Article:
When I was a student, I could fit everything I owned into a rucksack, two holdalls and a couple of plastic bags. I’d do it regularly: I moved house at least once a year from the ages of 17 to 23. There was a point in my life when it seemed reasonable to think,
“God, the flat’s getting really untidy. Let’s find a new one!”
Those days are, of course, gone. The last time I flitted, as my dad still endearingly calls it, it took the services of a medium-sized pantechnicon, two superhuman removal men and the best part of a day to shift everything I own. Yet the big things, the things that are either truly important or sufficiently expensive to worry about, are few. There’s my beloved laptop, the telly, stereo and associated unidentifiable man-purchased accessories, a variety of consoles (not actually mine), my keyboard, books, clothes and crockery. Not, actually, all that different from my student possessions, although the individual components are less likely to be either a) on their last legs or b) gained through a free offer at Spar.
The difference is the amount of stuff I’ve got now. Not proper possessions, which I could itemise in an inventory and claim on the insurance. Just – things. Hairbands. Cosmetics. Tins of food. Picture frames that I bought and never used. Catalogues from companies I don’t want to deal with offering me more stuff I don’t need. Free perfume samples from magazines. Cushions that aren’t quite knackered enough to throw out.
The amount of stuff I – in fact we, because yes, this is the point where I pan out from my life to establish a panoramic shot, so I can embark on some sweeping generalisations about Life, Society and Government – possess is truly frightening. Overwhelming, in fact. And what’s even more scary is that I”m constantly adding to it, in stupid, inefficient ways.
I’m most conscious of it when I’m in the supermarket. Every few weeks I buy another bottle of shampoo, a tube of toothpaste, a can of deodorant. All packaged in indestructible plastic or metal. All destined for a few weeks of use before being discarded. All likely to live on as rubbish for centuries after I die.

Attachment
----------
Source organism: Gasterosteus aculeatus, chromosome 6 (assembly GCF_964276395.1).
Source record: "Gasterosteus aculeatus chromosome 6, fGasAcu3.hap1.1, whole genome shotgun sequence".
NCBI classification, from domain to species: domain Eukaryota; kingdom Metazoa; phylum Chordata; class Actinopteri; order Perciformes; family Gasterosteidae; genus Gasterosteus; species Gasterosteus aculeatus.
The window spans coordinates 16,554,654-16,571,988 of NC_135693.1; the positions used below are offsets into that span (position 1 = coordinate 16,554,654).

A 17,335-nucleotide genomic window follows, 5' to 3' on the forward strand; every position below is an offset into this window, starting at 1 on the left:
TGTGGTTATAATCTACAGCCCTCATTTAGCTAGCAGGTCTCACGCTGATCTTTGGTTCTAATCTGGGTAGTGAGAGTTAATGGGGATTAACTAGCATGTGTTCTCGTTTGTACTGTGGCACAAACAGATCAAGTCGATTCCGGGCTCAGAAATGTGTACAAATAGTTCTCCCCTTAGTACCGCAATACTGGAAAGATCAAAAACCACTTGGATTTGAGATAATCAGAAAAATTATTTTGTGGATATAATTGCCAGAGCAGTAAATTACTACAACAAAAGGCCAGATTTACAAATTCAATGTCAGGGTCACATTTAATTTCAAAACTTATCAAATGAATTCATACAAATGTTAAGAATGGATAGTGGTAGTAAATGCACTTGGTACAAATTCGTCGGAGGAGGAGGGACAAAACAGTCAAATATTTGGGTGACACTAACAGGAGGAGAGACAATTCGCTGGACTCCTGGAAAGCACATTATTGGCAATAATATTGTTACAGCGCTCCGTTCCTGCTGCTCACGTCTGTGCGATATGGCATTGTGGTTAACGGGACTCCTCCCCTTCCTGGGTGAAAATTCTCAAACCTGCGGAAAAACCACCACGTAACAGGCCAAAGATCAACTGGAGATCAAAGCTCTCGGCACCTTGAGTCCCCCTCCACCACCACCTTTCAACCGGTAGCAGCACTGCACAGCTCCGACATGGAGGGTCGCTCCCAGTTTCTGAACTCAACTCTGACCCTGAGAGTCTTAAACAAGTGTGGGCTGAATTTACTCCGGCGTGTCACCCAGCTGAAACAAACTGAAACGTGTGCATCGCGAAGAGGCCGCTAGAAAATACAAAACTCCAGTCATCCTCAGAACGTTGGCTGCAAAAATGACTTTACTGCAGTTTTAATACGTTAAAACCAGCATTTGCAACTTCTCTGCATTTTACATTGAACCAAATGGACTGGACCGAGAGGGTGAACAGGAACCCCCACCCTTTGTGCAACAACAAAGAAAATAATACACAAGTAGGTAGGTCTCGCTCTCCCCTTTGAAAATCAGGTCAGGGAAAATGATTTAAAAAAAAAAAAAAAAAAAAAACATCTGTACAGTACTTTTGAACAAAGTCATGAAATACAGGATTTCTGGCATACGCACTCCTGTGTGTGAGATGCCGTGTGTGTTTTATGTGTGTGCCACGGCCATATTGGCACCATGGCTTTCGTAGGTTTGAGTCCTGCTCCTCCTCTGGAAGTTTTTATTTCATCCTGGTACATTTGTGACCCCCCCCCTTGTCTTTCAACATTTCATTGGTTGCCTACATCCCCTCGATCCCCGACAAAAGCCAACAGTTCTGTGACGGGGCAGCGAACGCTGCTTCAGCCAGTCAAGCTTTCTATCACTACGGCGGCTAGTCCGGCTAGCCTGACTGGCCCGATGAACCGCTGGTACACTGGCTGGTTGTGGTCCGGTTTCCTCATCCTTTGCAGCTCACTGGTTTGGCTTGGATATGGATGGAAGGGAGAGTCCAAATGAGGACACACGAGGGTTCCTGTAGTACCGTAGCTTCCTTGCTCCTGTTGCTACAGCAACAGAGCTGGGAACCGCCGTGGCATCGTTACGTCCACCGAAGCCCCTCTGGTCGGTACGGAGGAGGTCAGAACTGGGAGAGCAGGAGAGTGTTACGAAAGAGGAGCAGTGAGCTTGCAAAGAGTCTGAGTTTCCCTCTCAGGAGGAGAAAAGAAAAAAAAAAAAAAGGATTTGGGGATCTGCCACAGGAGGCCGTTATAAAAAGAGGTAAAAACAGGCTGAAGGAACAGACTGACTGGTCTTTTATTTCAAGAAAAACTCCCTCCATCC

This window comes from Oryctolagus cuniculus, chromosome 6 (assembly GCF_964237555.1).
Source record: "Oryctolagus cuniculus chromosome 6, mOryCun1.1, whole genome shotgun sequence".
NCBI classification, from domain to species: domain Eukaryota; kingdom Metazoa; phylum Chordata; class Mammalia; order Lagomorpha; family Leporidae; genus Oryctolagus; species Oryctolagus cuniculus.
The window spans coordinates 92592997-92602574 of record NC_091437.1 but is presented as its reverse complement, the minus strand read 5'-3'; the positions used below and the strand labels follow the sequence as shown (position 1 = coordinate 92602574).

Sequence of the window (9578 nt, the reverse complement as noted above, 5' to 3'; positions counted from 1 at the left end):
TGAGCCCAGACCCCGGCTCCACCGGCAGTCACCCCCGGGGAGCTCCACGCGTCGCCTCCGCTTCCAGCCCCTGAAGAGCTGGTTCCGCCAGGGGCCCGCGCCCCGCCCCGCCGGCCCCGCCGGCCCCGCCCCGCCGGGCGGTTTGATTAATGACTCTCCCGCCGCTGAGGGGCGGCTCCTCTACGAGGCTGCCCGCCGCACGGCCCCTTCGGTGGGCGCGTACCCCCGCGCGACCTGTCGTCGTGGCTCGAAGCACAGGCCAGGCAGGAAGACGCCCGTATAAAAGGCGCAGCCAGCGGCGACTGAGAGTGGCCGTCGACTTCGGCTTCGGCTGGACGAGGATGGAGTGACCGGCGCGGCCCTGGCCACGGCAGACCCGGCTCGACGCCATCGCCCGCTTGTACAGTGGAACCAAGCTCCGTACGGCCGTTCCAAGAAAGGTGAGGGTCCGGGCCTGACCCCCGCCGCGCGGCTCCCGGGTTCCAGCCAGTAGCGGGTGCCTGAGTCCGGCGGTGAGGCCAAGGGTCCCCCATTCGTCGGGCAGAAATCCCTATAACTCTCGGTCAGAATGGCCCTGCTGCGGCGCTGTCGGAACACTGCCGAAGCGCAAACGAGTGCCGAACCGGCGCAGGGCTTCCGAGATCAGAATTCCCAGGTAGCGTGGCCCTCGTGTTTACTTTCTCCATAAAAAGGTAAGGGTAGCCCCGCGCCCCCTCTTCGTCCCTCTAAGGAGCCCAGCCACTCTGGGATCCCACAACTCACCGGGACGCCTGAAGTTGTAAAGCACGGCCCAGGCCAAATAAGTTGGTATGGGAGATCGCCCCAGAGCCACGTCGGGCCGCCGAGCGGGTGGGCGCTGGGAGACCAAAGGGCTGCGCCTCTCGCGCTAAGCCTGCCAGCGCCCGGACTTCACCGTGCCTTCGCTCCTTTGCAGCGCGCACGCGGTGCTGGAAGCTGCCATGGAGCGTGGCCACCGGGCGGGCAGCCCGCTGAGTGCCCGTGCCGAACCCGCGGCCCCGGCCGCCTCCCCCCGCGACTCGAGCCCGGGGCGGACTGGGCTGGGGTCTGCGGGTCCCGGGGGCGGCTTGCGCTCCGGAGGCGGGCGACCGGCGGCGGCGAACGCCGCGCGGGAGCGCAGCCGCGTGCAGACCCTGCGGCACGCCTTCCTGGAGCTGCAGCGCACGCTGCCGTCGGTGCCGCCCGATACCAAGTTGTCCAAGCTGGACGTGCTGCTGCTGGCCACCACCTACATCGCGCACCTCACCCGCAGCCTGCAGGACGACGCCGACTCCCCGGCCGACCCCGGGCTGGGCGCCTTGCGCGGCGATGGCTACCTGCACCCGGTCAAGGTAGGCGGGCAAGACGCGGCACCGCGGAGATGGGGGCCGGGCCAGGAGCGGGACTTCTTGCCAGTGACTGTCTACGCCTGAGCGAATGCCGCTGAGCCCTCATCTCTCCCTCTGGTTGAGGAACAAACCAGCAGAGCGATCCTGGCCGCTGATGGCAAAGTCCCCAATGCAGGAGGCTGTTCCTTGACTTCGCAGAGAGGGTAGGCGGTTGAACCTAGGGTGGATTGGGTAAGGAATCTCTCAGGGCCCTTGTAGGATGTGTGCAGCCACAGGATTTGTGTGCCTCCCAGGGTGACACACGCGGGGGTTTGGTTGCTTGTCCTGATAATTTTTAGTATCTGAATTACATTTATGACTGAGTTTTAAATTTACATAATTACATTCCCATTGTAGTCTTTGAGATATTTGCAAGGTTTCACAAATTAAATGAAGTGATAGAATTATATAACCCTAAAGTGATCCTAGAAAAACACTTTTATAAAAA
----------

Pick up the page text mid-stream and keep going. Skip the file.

Now I’m not particularly green. I like to think I am, but frankly I’m sitting in a centrally heated house, not the slightest bit chilly despite it being November, with two different lights on and a power-hogging computer on my lap, and just yesterday I drove to a destination less than a mile away. But even I can see that the amount we consume is unsustainable.
Why can’t I go to the supermarket and buy an industrial-sized pack of toothpaste? Why can’t I dispense shampoo from the shop shelf into my own container? Why don’t deodorants come in hairspray-sized cans?
I’m pretty sure I know why. It’s because then they wouldn’t be branded. My shelves would be full of anonymous tupperware, rather than packaging that brays out my corporate allegiances. We’re suffocating the planet so that we can continue to identify ourselves not by what we do or who we are, but what we buy.
I’m going to spend the next week or so finding out what I can do locally, here in the southside of Glasgow, to reduce the sheer amount of stuff I constantly have to acquire. I’ll report back soon. Because you just never know when I might once again need to pack up my life into that skanky old rucksack, and move on.